Difference between revisions of "2017 AMC 10A Problems/Problem 16"
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==Problem== | ==Problem== | ||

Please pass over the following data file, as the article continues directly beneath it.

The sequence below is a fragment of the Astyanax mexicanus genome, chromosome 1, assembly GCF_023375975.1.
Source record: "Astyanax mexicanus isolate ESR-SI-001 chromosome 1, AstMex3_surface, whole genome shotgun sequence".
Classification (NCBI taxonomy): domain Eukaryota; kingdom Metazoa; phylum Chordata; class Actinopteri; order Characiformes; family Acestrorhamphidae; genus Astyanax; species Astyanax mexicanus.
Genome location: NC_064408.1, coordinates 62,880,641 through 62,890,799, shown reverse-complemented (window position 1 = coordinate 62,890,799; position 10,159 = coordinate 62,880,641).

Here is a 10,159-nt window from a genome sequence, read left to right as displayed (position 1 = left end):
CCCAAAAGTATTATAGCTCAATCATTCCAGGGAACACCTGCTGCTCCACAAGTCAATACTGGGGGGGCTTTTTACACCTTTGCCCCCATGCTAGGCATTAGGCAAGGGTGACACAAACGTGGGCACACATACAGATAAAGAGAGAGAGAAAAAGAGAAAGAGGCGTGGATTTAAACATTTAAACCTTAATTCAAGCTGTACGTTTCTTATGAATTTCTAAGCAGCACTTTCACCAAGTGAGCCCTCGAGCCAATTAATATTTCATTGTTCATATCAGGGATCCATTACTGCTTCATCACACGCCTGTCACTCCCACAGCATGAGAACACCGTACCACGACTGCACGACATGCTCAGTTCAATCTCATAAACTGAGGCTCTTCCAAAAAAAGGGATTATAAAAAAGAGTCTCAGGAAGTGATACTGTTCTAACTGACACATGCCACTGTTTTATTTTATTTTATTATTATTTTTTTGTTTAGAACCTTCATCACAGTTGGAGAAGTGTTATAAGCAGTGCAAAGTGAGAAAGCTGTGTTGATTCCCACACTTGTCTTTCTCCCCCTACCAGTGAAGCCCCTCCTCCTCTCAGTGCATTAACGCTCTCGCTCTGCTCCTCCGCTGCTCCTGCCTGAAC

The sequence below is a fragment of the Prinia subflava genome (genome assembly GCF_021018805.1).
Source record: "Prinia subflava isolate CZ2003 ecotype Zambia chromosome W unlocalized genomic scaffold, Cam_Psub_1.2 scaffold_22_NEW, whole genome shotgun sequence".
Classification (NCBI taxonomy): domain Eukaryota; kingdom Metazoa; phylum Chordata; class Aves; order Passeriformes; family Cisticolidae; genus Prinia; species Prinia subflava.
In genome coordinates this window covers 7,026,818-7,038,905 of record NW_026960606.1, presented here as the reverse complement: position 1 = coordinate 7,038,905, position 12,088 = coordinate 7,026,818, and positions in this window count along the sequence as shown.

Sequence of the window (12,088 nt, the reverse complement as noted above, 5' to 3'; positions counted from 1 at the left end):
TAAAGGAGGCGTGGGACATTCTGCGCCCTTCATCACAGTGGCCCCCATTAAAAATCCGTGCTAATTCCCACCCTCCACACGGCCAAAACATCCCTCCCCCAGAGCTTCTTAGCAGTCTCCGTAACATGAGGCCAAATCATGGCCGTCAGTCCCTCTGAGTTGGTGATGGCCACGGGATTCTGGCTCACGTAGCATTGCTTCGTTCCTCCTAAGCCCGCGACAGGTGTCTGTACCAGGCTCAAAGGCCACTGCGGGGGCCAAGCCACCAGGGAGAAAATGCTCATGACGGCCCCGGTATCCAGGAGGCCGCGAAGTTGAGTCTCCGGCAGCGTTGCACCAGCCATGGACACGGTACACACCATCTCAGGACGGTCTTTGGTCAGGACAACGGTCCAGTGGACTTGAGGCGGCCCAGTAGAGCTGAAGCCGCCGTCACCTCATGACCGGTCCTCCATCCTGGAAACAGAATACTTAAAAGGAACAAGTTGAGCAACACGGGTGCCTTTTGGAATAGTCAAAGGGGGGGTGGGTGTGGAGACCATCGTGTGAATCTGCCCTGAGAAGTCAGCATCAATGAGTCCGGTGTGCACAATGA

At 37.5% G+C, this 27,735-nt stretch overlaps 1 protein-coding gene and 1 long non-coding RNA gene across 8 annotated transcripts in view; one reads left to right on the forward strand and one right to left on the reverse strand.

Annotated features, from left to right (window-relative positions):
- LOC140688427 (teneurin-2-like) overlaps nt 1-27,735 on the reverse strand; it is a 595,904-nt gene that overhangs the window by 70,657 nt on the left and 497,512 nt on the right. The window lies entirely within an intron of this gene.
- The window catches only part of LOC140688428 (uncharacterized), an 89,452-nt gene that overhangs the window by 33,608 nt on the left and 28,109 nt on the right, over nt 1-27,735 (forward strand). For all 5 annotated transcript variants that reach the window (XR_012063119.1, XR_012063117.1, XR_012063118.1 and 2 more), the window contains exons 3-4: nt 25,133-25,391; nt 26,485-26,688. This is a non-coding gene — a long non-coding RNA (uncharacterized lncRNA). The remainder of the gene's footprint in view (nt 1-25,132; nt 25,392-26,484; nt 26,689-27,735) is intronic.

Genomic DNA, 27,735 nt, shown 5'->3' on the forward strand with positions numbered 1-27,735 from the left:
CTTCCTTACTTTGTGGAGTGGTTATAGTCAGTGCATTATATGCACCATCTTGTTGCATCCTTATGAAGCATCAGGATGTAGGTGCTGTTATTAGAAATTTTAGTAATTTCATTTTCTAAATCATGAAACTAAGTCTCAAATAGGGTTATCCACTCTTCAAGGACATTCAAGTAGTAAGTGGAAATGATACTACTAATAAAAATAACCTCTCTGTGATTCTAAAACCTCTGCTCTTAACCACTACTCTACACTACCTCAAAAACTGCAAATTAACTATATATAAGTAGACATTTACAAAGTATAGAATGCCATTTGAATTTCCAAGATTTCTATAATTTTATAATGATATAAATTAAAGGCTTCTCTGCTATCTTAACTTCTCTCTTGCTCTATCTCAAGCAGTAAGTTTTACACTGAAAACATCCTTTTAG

− | There are <math>10</math> horses, named Horse <math>1</math>, Horse <math>2</math>, . . . , Horse <math>10</math>. They get their names from how many minutes it takes them to run one lap around a circular race track: Horse <math>k</math> runs one lap in exactly <math>k</math> minutes. At time <math>0</math> all the horses are together at the starting point on the track. The horses start running in the same direction, and they keep running around the circular track at their constant speeds. The least time <math>S > 0</math>, in minutes, at which all <math>10</math> horses will again simultaneously be at the starting point is <math>S=2520</math>. Let <math>T > 0</math> be the least time, in minutes, such that at least 5 of the horses are again at the starting point. What is the sum of the digits of <math>T?</math> | + | There are <math>10</math> horses, named Horse <math>1</math>, Horse <math>2</math>, . . . , Horse <math>10</math>. They get their names from how many minutes it takes them to run one lap around a circular race track: Horse <math>k</math> runs one lap in exactly <math>k</math> minutes. At time <math>0</math> all the horses are together at the starting point on the track. The horses start running in the same direction, and they keep running around the circular track at their constant speeds. The least time <math>S > 0</math>, in minutes, at which all <math>10</math> horses will again simultaneously be at the starting point is <math>S=2520</math>. Let <math>T > 0</math> be the least time, in minutes, such that at least <math>5</math> of the horses are again at the starting point. What is the sum of the digits of <math>T?</math> |